How to avoid unnecessary changes in *.designer.cs and *.resx?
For some reason Visual Studio winforms designer time to time applies dull changes to form designer files and respective resx.
Most annoying so far:
- changes to order of controls declarations/initialization
- changes to some control sizes (most notably menu items widths)
- changes to serialized images embedded into resources (...wait, what???)
Those changes doesn't affect form/user control functionality or it look, but they create lot of noise in source control, making merges almost impossible, or require error prone manual fixing to eliminate all changes that actually change noting, just until next change to designer.
Any ideas how to prevent studio from it?
Please try to have your control locked using the right button, then select "Lock controls" on your Form/UserControl.
Unfortunately, there is no way to separate "useful" changes in generated code from "pollution" that come from a control designer bug or internal working.
If the lock control feature does not work for whatever reasons, there is not much that we can do, except those horrible hacks:
Once your form is created and finished, move your generated code (InitializeComponent method and declarations) out of the .designer.cs. Visual Studio will not touch it anymore. The drawback is that you will no longer have visual support.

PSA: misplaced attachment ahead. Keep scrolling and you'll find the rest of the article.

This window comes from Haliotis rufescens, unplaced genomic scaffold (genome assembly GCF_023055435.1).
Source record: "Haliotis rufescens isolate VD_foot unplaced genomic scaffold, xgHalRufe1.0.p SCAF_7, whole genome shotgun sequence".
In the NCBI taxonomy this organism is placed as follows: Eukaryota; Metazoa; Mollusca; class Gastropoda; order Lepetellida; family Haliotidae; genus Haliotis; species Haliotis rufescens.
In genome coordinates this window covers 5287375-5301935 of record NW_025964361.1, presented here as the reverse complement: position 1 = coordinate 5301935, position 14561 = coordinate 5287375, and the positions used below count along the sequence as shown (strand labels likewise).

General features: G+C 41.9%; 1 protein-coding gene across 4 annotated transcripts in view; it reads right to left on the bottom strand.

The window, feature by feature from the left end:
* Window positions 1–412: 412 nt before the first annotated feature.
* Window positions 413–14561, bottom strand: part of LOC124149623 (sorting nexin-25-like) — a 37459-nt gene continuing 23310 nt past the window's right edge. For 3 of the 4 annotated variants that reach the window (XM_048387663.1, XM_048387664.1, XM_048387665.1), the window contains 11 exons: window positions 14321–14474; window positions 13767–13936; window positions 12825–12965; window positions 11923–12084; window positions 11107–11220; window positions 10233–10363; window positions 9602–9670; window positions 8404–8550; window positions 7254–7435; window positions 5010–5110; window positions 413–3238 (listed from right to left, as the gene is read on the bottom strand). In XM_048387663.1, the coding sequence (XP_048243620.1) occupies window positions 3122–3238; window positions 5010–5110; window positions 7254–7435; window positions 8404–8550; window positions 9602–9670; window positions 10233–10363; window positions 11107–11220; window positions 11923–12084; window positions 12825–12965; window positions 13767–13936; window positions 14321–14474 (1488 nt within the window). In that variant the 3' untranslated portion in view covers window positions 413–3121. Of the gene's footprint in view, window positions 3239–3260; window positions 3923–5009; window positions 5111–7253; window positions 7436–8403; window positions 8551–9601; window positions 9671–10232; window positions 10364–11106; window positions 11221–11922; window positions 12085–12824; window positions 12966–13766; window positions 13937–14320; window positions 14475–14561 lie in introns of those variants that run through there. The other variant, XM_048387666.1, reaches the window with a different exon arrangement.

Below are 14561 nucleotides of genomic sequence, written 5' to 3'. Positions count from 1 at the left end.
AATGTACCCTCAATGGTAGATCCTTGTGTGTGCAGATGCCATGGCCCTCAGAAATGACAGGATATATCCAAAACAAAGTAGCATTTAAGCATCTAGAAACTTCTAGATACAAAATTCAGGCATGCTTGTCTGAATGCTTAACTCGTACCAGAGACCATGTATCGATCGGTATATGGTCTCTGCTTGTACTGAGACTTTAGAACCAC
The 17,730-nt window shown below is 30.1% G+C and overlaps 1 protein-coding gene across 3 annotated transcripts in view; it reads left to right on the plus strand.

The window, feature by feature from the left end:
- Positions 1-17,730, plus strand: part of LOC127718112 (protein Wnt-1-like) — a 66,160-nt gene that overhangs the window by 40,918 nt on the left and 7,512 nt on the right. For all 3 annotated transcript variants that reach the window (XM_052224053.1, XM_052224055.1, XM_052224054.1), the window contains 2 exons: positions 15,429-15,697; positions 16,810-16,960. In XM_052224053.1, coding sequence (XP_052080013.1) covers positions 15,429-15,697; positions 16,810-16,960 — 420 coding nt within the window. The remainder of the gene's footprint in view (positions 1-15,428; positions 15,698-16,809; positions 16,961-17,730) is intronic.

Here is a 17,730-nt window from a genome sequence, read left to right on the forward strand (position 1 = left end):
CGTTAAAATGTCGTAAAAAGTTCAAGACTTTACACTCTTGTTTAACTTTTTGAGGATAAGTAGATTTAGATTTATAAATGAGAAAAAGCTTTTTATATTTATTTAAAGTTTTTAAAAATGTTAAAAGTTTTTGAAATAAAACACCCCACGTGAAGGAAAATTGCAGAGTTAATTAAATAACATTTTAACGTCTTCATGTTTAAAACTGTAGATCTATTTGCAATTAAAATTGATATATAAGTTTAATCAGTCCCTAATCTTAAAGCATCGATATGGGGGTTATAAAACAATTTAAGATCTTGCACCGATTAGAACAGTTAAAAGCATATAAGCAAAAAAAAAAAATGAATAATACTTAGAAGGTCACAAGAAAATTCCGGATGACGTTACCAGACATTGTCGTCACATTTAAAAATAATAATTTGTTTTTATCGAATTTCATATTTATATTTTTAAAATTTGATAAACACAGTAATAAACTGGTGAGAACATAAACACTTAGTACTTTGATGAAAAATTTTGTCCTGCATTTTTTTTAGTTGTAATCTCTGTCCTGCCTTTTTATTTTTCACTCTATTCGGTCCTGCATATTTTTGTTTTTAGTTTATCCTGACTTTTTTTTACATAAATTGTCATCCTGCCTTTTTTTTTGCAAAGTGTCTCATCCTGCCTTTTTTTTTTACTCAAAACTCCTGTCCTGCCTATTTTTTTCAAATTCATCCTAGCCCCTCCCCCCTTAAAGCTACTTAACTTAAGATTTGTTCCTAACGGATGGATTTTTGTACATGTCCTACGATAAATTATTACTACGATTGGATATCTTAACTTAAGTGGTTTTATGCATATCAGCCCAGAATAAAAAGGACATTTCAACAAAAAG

Having the .designer.cs file flagged as read only will prevent Visual Studio attempting to change it. It might cause Visual Studio control designer hiccups sometimes, but it will leave your .designer.cs intact.
There is another way that consist in not using the designer at all. This leads to a new way to embrace winforms programming, because you will provide the code to initialize controls with their properties and events.
It is not as huge and ugly as it seems to be: using reusable patterns and OO features could be very pleasant, and some well aligned methods calls are better that some horrible code hidden in a .designer.cs file.
Of course there will be no visual support, but you can cheat it by adding your control to an empty container in design mode to see how it looks like.
As far as I understand, you have edited .designer.cs file. From one point it is OK, I guess we all do that. However, there is clearly notification there 'file is auto-generated, do not change it'. So Visual Studio puts you a warning that if you edit it things may not go always well. It is like that by design. And while those auto-changes might not make trouble to your app, they do sometimes (e.g. setting width and height to the control that should change its width and height contextually, and that is always necessary if you have multi-language app).
So if you don't like garbage, you don't use designer, because it creates garbage, that's how it works. Or you start with it and at some point decide to never open it again and then do your cleaning.
Or you go WPF, it meets your requirements, and it is about time to make WinForms legacy, at some point support for it will surely end.